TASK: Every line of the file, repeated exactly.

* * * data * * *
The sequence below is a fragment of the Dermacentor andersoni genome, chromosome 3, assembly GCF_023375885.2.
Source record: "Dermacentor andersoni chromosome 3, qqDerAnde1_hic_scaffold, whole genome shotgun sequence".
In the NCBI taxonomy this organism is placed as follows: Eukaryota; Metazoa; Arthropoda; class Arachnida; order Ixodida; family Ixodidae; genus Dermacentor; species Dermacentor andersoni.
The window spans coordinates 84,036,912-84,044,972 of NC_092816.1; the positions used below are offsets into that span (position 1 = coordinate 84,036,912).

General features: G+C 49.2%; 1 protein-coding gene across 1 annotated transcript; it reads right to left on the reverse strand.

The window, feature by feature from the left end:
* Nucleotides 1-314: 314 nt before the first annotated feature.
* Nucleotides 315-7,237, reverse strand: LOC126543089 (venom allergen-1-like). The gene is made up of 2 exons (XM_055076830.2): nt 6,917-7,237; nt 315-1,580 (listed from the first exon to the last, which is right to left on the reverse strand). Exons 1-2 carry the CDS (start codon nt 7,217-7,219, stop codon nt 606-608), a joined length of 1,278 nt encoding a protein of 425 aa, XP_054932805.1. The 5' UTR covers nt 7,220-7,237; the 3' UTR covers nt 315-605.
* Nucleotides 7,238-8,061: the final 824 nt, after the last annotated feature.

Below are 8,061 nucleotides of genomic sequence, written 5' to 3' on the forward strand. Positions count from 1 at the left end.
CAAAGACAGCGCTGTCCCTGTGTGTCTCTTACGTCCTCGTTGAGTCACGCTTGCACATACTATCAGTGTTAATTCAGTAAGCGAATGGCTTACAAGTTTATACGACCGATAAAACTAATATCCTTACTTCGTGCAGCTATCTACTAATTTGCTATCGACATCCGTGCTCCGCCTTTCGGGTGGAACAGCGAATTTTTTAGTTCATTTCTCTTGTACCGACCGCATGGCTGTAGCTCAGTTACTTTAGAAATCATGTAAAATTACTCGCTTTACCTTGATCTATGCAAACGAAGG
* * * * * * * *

The sequence below is a fragment of the Dermacentor andersoni genome, chromosome 3, assembly GCF_023375885.2.
Source record: "Dermacentor andersoni chromosome 3, qqDerAnde1_hic_scaffold, whole genome shotgun sequence".
In the NCBI taxonomy this organism is placed as follows: Eukaryota; Metazoa; Arthropoda; class Arachnida; order Ixodida; family Ixodidae; genus Dermacentor; species Dermacentor andersoni.
The window spans coordinates 84,036,912-84,044,972 of NC_092816.1; the positions used below are offsets into that span (position 1 = coordinate 84,036,912).

General features: G+C 49.2%; 1 protein-coding gene across 1 annotated transcript; it reads right to left on the reverse strand.

The window, feature by feature from the left end:
* Nucleotides 1-314: 314 nt before the first annotated feature.
* Nucleotides 315-7,237, reverse strand: LOC126543089 (venom allergen-1-like). The gene is made up of 2 exons (XM_055076830.2): nt 6,917-7,237; nt 315-1,580 (listed from the first exon to the last, which is right to left on the reverse strand). Exons 1-2 carry the CDS (start codon nt 7,217-7,219, stop codon nt 606-608), a joined length of 1,278 nt encoding a protein of 425 aa, XP_054932805.1. The 5' UTR covers nt 7,220-7,237; the 3' UTR covers nt 315-605.
* Nucleotides 7,238-8,061: the final 824 nt, after the last annotated feature.

Below are 8,061 nucleotides of genomic sequence, written 5' to 3' on the forward strand. Positions count from 1 at the left end.
CAAAGACAGCGCTGTCCCTGTGTGTCTCTTACGTCCTCGTTGAGTCACGCTTGCACATACTATCAGTGTTAATTCAGTAAGCGAATGGCTTACAAGTTTATACGACCGATAAAACTAATATCCTTACTTCGTGCAGCTATCTACTAATTTGCTATCGACATCCGTGCTCCGCCTTTCGGGTGGAACAGCGAATTTTTTAGTTCATTTCTCTTGTACCGACCGCATGGCTGTAGCTCAGTTACTTTAGAAATCATGTAAAATTACTCGCTTTACCTTGATCTATGCAAACGAAGG